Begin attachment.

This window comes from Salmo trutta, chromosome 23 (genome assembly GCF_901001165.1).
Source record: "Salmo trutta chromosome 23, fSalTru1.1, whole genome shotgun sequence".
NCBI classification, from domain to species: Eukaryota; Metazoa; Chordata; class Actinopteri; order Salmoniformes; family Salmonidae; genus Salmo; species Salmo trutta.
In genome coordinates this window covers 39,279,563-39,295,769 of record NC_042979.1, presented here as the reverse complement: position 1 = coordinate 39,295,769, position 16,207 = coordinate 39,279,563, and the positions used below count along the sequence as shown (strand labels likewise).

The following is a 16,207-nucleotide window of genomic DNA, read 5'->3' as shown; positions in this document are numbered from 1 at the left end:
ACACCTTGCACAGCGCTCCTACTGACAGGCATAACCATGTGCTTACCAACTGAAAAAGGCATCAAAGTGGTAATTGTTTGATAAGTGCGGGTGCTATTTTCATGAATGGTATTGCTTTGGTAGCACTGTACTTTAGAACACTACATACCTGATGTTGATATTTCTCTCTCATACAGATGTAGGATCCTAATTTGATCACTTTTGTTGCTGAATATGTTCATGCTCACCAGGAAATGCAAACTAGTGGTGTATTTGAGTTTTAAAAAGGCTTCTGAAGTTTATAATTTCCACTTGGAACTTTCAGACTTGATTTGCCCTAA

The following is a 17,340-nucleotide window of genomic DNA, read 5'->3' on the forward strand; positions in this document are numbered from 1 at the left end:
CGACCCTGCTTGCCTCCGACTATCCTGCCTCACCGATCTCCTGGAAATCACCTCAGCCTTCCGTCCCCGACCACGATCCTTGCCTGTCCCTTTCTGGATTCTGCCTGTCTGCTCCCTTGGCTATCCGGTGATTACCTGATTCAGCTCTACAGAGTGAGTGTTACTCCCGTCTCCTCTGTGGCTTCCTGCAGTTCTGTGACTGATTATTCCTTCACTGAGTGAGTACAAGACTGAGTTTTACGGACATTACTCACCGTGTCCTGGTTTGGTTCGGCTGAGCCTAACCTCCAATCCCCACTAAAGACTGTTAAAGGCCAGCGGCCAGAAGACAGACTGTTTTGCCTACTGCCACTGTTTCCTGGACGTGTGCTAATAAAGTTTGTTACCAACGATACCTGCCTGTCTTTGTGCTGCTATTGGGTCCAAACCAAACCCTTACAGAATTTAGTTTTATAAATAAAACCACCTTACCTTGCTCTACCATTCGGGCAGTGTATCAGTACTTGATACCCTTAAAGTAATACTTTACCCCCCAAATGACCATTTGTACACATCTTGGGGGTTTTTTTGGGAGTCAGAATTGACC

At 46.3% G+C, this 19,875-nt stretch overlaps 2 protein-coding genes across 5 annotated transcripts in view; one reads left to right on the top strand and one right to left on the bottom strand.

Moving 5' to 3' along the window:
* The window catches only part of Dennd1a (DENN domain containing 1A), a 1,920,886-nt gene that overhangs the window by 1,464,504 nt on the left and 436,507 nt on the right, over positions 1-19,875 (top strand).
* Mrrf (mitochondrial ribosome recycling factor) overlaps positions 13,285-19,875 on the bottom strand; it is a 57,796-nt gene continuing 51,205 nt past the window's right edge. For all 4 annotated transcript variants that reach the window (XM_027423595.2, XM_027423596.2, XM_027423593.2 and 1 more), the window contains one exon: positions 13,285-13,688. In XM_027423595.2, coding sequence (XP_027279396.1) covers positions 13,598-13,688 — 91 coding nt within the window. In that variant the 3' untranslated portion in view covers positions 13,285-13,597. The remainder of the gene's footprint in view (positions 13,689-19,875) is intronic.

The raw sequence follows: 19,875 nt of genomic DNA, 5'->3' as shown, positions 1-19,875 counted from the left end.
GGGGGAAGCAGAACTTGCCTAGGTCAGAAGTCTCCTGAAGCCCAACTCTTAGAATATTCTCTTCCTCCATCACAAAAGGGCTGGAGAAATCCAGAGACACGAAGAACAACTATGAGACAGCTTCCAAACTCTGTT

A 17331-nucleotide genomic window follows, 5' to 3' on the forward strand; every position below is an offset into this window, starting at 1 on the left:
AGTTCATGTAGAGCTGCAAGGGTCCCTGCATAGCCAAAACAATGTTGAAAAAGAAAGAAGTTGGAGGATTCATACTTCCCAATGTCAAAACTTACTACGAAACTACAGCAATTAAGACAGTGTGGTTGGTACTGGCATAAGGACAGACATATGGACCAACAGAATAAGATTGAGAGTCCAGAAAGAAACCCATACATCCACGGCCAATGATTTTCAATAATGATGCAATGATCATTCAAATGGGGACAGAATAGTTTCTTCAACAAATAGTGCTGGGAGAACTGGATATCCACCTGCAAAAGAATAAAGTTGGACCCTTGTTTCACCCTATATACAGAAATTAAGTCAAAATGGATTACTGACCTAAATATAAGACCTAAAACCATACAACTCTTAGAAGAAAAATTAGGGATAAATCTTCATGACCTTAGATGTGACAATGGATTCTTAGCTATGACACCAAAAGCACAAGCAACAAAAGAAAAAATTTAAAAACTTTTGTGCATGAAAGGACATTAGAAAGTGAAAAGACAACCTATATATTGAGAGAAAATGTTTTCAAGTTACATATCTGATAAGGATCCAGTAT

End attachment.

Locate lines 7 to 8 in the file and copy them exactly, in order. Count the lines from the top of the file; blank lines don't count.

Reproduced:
The following is a 17,340-nucleotide window of genomic DNA, read 5'->3' on the forward strand; positions in this document are numbered from 1 at the left end:
CGACCCTGCTTGCCTCCGACTATCCTGCCTCACCGATCTCCTGGAAATCACCTCAGCCTTCCGTCCCCGACCACGATCCTTGCCTGTCCCTTTCTGGATTCTGCCTGTCTGCTCCCTTGGCTATCCGGTGATTACCTGATTCAGCTCTACAGAGTGAGTGTTACTCCCGTCTCCTCTGTGGCTTCCTGCAGTTCTGTGACTGATTATTCCTTCACTGAGTGAGTACAAGACTGAGTTTTACGGACATTACTCACCGTGTCCTGGTTTGGTTCGGCTGAGCCTAACCTCCAATCCCCACTAAAGACTGTTAAAGGCCAGCGGCCAGAAGACAGACTGTTTTGCCTACTGCCACTGTTTCCTGGACGTGTGCTAATAAAGTTTGTTACCAACGATACCTGCCTGTCTTTGTGCTGCTATTGGGTCCAAACCAAACCCTTACAGAATTTAGTTTTATAAATAAAACCACCTTACCTTGCTCTACCATTCGGGCAGTGTATCAGTACTTGATACCCTTAAAGTAATACTTTACCCCCCAAATGACCATTTGTACACATCTTGGGGGTTTTTTTGGGAGTCAGAATTGACC